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What to Expect

Positron Emission Tomography (PET) is a test that uses special imaging cameras and a radioactive type of sugar to produce pictures of the function and metabolism of the cells in the body.

Computerized Tomography (CT) is an X-ray test that generates a detailed view of the anatomy or structure of organs and tissues in the body. The CT scan can show the dimension of vessels, lymph nodes and organ systems.

A PET/CT scan merges both technologies into a single image set. It provides an image of metabolic function (PET) and an image of anatomy (CT) into a merged image of both the body’s metabolism and structure. PET/CT allows the early detection of cancer tumors enabling the radiologists to determine the stage of or extent of a disease. Evaluating the effectiveness of cancer therapy by tracking the progress of prescribed treatments and checking for cancer recurrence enables the physician to prescribe effective treatments.

How PET/CT Scan Works

Prior to the exam your glucose will be evaluated for appropriate levels. When appropriate you will then receive a small injection of radioactive sugar (FDG). You will be asked to sit or lay down on a comfortable chair or bed for 30–60 minutes while the FDG travels throughout your body. It is important that you remain calm and inactive while the FDG absorbs. After this time, the technologist will assist you to the scanner. The CT portion of the exam is completed first followed by the PET portion. You may be asked to hold your breath for several seconds while the CT scan is performed. It is important that you remain still for the duration of the scan. The length of the exam is determined by your height and area of interest. Most PET/CT scans are typically completed within 20–40 minutes. When the total scan is finished, the computers will produce images for the radiologists to review and interpret. A report will be sent to your referring physician.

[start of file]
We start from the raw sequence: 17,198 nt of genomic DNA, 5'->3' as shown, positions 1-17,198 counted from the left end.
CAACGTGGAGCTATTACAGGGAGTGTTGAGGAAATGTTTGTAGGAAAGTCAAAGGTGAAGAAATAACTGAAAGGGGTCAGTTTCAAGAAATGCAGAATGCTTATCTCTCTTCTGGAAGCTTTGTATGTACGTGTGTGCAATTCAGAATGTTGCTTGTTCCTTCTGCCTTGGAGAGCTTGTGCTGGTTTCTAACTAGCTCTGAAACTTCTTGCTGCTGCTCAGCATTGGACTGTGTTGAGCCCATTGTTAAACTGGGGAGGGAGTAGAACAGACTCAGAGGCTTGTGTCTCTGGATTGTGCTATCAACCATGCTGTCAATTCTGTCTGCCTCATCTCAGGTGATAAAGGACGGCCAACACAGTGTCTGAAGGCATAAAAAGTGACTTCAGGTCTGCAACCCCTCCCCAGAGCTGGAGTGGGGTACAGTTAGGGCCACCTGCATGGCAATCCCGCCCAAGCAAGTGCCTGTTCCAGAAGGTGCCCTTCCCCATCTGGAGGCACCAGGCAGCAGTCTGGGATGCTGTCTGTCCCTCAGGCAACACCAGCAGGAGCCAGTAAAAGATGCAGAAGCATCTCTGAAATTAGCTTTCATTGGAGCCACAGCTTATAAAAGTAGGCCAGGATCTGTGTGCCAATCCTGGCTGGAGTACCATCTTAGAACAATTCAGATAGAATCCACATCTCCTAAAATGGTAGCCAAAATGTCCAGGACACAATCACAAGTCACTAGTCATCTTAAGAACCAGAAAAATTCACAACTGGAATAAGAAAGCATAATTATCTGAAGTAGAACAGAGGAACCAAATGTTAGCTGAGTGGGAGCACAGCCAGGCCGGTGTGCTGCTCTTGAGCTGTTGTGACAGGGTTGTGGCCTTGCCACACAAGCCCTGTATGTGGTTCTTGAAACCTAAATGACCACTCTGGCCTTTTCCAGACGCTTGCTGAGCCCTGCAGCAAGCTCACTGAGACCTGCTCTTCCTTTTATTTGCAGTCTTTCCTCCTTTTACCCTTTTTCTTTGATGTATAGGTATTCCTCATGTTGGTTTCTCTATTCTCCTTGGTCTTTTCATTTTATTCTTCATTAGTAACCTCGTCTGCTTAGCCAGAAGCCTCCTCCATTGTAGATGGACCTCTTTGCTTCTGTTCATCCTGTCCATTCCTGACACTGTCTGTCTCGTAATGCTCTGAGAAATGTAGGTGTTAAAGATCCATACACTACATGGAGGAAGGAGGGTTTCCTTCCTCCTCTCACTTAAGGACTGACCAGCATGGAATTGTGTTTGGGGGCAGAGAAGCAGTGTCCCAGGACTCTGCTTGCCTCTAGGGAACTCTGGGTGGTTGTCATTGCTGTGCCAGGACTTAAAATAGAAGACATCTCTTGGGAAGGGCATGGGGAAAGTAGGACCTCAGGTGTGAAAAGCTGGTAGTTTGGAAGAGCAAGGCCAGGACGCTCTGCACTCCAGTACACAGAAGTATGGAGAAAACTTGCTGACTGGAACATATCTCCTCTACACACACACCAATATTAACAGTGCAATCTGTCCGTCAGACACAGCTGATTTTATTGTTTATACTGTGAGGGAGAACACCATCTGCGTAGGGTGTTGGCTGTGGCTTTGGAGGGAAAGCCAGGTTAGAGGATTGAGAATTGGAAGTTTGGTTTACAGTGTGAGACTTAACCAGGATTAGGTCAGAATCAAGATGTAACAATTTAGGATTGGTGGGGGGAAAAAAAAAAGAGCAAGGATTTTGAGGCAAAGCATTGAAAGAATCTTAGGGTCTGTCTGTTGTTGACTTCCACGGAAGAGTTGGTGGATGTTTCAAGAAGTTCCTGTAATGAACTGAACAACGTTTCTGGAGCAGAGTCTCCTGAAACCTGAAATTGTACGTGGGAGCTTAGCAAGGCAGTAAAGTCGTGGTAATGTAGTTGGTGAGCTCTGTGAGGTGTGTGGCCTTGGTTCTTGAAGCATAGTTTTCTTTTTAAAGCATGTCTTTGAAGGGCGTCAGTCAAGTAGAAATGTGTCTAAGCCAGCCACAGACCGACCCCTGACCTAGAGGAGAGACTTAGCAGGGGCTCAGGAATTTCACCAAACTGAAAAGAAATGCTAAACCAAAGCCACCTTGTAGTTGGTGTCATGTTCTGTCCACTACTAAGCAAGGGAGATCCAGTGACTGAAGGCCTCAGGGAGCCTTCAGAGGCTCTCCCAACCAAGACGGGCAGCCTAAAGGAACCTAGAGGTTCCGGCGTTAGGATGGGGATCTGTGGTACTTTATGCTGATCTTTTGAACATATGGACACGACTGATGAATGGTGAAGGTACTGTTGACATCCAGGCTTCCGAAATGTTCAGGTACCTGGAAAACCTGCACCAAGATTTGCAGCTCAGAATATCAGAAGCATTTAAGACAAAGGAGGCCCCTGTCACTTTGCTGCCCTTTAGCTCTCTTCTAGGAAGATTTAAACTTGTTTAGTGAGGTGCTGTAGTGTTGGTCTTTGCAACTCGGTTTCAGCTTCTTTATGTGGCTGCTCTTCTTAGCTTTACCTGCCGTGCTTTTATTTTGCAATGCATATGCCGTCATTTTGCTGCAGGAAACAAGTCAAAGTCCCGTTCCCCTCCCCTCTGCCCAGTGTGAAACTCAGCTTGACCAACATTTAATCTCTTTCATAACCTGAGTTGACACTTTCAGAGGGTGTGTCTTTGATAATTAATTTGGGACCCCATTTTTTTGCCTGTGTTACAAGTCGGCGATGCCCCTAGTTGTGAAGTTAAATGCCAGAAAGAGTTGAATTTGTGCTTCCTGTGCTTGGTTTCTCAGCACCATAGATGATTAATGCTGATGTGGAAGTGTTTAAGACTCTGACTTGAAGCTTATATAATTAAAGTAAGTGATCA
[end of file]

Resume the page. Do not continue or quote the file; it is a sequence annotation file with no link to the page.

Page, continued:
PET/CT Scans Can Help Diagnose

Combined PET/CT scans are effective imaging scans to aid in the diagnosis of:

  • Cancers
  • Brain Disorders (Neurology) – PET/CT is used to evaluate various forms of dementia, such as Alzheimer’s disease, Parkinson’s disease and Huntington’s disease. PET/CT can help pinpoint areas of the brain responsible for epileptic seizures to help evaluate, guide, and plan surgical treatment.
  • Heart Disease

Exam Preparation

There is very little preparation needed for a PET/CT exam.

  • Do not to eat six to eight hours prior to the exam but you may drink water.
  • If you’re taking medication please consult with your physician before the exam. Most medications can be taken the day of the exam.
  • Please avoid strenuous exercise 24 hours before your appointment.
  • You may be asked to put on a gown for the exam so dress comfortably and expect to change your clothes.
  • Please do not wear any jewelry.
  • Consult your physician prior to your PET/CT scan if you:
    • Are or may be pregnant.
    • Are diabetic.
    • Are unsure if you should take your medication.
    • Have had recent radiation therapy.


Once the total scan has been performed you may resume normal daily activity. Even though the FDG will quickly leave your body, you can expedite the process by drinking plenty of water after your scan is complete.

Your PET/CT results will not be immediately available, the interpreting radiologists will contact your referring physician to convey all pertinent information gathered from the scan. Please call your referring physician for scan results.

Locations Offering PET/CT Scans

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